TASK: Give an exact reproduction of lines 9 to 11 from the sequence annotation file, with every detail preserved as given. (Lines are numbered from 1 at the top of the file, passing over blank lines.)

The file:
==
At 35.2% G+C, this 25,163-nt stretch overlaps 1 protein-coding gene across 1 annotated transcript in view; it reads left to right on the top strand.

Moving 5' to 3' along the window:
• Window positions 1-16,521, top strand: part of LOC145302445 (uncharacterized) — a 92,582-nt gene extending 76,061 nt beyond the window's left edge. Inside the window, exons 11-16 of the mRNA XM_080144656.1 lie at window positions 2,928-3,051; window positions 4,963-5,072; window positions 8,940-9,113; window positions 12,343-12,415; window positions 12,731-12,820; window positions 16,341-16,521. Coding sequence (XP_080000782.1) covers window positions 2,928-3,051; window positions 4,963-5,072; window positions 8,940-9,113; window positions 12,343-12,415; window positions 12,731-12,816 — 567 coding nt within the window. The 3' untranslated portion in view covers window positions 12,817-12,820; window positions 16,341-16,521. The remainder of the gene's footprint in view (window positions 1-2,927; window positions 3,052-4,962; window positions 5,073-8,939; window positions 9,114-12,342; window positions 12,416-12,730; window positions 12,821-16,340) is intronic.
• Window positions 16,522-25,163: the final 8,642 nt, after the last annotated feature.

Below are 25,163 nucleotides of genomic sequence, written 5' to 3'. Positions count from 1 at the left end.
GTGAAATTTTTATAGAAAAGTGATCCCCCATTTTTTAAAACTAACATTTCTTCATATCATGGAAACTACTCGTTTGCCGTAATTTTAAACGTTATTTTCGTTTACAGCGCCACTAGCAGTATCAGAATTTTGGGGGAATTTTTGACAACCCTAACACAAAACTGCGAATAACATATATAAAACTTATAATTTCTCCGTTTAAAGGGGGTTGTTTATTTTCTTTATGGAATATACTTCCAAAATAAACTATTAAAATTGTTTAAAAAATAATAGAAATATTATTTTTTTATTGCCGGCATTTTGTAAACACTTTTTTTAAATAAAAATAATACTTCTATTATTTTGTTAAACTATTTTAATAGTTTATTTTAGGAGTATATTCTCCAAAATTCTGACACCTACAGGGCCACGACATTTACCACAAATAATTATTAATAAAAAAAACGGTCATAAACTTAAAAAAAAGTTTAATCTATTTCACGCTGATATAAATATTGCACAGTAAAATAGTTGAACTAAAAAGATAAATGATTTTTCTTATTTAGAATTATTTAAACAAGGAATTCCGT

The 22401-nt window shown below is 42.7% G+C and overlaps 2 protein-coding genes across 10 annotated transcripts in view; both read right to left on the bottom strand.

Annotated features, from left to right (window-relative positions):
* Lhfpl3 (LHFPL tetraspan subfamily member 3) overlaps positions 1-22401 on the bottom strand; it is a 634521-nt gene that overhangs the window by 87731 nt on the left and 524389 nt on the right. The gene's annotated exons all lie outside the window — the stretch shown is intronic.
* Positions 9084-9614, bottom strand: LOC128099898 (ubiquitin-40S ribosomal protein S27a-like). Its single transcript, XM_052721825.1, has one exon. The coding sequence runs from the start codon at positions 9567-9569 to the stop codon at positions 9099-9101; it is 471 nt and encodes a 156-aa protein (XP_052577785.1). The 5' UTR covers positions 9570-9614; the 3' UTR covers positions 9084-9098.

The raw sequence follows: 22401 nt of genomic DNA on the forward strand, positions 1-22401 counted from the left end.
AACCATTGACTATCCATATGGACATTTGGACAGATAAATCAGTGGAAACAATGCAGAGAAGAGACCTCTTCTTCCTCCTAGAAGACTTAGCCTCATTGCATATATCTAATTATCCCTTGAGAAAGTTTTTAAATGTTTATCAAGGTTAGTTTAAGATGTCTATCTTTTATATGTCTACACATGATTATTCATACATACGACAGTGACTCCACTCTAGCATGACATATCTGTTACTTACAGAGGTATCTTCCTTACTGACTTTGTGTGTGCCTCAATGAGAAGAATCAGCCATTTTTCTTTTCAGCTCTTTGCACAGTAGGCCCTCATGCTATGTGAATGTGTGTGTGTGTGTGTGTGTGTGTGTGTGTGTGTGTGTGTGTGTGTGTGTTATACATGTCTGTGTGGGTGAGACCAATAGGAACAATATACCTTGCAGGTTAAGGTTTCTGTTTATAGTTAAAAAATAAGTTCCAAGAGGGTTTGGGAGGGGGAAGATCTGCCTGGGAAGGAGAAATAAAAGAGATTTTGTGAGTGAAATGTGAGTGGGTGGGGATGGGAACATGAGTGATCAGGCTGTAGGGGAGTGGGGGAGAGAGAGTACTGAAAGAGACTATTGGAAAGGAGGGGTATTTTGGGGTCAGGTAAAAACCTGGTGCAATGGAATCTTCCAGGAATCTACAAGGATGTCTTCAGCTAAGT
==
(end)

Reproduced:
* Lhfpl3 (LHFPL tetraspan subfamily member 3) overlaps positions 1-22401 on the bottom strand; it is a 634521-nt gene that overhangs the window by 87731 nt on the left and 524389 nt on the right. The gene's annotated exons all lie outside the window — the stretch shown is intronic.
* Positions 9084-9614, bottom strand: LOC128099898 (ubiquitin-40S ribosomal protein S27a-like). Its single transcript, XM_052721825.1, has one exon. The coding sequence runs from the start codon at positions 9567-9569 to the stop codon at positions 9099-9101; it is 471 nt and encodes a 156-aa protein (XP_052577785.1). The 5' UTR covers positions 9570-9614; the 3' UTR covers positions 9084-9098.

The raw sequence follows: 22401 nt of genomic DNA on the forward strand, positions 1-22401 counted from the left end.